It’s become clear with the changing of the content landscape that Disney has long since abandoned hope of doing what’d it had done for nearly a century – re-releasing their classic films every few years to bring in another round of box office revenues. So instead of still having the originals, we’re stuck with their determination of do-overs of their greatest hits in various live-action formats. They’ve ranged in quality from the horrid pair of Alice in Wonderland films to the genuinely good Jungle Book. Aladdin, winds up falling closer to the latter side of that scale.
Every one of Disney’s animated classics come with a great deal of legacy behind them. It’s been a full generation since the original Aladdin came to the big screen in 1992, which along with Beauty and the Beast helped renew the primacy of Disney and its films. In addition to its general status of one of the animated pantheon, elevated by the legendary comedic genius of Robin Williams as Genie. His improvised moments helped breathe a freshness into the film that has kept it unique.
It’s the memory of his contributions to the original that caused no little trepidation when it was announced that Will Smith would be the one granting the wishes this time around. His body of work is enough to prove that while he has the ability for great performances (The Pursuit of Happiness), it’s been a while, and we’re still recovering from After Earth.
However, each film deserves its own fair shake, so let’s try to set aside the memories and watch what we’ve got in front of us now. Naomi Scott as Princess Jasmine delivers a workable acting performance, but levels up to really solid when it comes to her musical numbers. Smith as Genie actually does work far better than I’d expected. He doesn’t try to go over the top (which could have easily been trying to just emulate Williams original), instead he swings for the fences with the feeling that he’s having the time of his life, energetically being this larger than life magical creature. His singing is fine, the delivery and humor feel genuine rather than a recreation.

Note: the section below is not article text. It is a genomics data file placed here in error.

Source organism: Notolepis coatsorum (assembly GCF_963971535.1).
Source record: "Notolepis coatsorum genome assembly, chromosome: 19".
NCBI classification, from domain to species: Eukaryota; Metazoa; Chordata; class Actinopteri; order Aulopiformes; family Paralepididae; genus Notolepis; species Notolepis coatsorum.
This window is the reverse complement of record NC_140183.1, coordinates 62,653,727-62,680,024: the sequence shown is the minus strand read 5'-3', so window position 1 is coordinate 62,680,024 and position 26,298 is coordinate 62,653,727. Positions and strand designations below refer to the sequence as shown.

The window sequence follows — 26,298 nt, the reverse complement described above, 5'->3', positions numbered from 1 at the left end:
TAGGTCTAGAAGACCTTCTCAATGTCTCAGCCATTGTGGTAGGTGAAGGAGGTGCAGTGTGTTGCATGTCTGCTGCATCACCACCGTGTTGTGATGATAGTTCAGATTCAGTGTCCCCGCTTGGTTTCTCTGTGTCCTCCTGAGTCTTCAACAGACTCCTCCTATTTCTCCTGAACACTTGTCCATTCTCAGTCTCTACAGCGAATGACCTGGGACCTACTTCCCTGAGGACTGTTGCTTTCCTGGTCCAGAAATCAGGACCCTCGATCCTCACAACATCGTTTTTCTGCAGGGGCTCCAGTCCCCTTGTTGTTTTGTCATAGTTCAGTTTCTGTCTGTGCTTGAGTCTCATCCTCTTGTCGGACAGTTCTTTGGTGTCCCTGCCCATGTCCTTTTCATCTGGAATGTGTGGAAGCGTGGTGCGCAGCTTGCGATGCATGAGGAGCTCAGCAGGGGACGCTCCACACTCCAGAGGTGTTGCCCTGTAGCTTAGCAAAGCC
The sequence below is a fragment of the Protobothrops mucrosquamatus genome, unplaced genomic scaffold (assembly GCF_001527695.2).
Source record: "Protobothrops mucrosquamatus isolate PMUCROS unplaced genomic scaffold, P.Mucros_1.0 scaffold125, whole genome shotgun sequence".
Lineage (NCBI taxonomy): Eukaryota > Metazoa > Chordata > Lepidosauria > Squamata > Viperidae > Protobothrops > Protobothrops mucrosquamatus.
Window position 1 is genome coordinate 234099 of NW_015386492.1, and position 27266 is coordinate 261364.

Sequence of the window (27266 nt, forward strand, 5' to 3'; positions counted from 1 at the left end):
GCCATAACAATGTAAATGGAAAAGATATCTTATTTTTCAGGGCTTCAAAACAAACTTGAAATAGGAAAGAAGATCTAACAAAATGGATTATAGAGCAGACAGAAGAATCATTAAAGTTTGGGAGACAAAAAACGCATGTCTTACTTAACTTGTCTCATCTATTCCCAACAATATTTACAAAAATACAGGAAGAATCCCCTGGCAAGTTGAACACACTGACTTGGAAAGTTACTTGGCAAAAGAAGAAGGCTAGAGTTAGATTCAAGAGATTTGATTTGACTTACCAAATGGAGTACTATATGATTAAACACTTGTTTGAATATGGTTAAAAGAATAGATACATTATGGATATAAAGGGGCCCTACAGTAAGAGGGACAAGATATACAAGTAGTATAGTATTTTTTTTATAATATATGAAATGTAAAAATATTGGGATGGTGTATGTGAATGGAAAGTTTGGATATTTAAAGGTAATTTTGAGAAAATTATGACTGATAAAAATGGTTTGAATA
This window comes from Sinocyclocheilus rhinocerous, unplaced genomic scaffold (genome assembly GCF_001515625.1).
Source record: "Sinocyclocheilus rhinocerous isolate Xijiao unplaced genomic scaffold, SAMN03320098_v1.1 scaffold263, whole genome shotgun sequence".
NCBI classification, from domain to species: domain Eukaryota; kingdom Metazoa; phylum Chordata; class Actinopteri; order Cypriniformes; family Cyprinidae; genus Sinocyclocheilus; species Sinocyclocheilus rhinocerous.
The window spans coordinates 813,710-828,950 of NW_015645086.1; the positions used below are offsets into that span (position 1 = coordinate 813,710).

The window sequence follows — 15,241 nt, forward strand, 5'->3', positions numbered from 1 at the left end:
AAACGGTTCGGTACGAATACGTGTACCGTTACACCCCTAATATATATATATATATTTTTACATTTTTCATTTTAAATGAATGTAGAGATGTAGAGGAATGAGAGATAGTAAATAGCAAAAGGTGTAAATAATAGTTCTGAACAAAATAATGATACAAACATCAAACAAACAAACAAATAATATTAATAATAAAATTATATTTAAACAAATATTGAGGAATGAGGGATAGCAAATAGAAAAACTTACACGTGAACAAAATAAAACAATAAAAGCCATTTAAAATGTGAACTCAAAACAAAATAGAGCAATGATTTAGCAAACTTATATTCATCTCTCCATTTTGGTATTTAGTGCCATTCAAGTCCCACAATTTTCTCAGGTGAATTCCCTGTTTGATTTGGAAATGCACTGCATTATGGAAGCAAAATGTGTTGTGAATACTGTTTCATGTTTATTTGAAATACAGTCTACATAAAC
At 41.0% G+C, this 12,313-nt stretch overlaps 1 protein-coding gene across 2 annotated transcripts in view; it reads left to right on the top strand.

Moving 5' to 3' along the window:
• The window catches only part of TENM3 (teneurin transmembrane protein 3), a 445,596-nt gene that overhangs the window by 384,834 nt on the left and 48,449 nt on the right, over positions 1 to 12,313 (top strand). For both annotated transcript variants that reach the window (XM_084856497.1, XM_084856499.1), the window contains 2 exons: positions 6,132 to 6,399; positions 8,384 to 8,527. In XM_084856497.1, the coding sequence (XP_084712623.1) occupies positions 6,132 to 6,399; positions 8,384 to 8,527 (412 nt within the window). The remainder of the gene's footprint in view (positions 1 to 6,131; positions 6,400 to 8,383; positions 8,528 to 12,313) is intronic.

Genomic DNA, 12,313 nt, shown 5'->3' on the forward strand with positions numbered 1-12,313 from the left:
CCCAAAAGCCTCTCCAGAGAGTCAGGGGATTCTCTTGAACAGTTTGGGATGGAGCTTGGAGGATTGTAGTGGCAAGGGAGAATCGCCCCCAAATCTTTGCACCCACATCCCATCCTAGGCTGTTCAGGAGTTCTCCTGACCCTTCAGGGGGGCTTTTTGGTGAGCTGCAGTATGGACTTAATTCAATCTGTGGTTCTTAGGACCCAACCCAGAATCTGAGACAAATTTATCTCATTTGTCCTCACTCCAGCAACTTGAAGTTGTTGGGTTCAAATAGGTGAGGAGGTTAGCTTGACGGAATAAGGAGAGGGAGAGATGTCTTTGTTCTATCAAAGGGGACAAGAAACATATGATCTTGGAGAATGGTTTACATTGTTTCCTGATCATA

There have been fewer deltas off of the prior version than there were with Jungle Book. Those are are present revolve primarily around Jasmine’s being a 21st-century version of a Disney princess – notably that she wants to become Sultana when the time comes (read: when her father dies). She’s given a new song, “Speechless”, which is revisited a few times which carries a theme of refusing to be silenced when she needs to speak out against evil or oppression. The song is good, but light years shy of “Let It Go”. It also doesn’t entirely fit alongside the originals, with a bit too much of a modern flavor to the piece.
If there’s a weakness to the film, it’s definitely Jafar (played by Marwan Kenzari). He’s too static and unremarkable as a villain, he never oozes menace and evil the way his character needs to. Rather than a Wormtongue, he’s just a cutout delivering lines with a staff. Oddly of anything, his cobra-headed staff that he uses to hypnotize and control those who oppose him barely has any effects applied to it. Rather than the eyes glowing distinctly, they barely shine red, and the effect is all but lost. His parrot minion, Lago, has more performance depth than he does.
To a lesser degree, Aladdin (Mena Massoud) himself is also a bit too typecast to be effective. With all the effort to set up a more realistic setting (with more appropriate casting and costume choices), he is a street rat. Unfortunately his look is too spot-on that of a CW-series star. Young, dashing, and with the worst version of a millennial’s air of self-entitlement wrapped around him. He’s not bad, but he’s unremarkable, which is again a challenge when he’s supposed to be the counterbalance to Jasmine.
That the story is now far more around Jasmine’s story arc than it is Aladdin’s, and so that keeps it fresh and interesting enough to largely enjoy the full two hours of running time.
Aladdin is now in theaters everywhere and is rated PG (for some mild action and peril).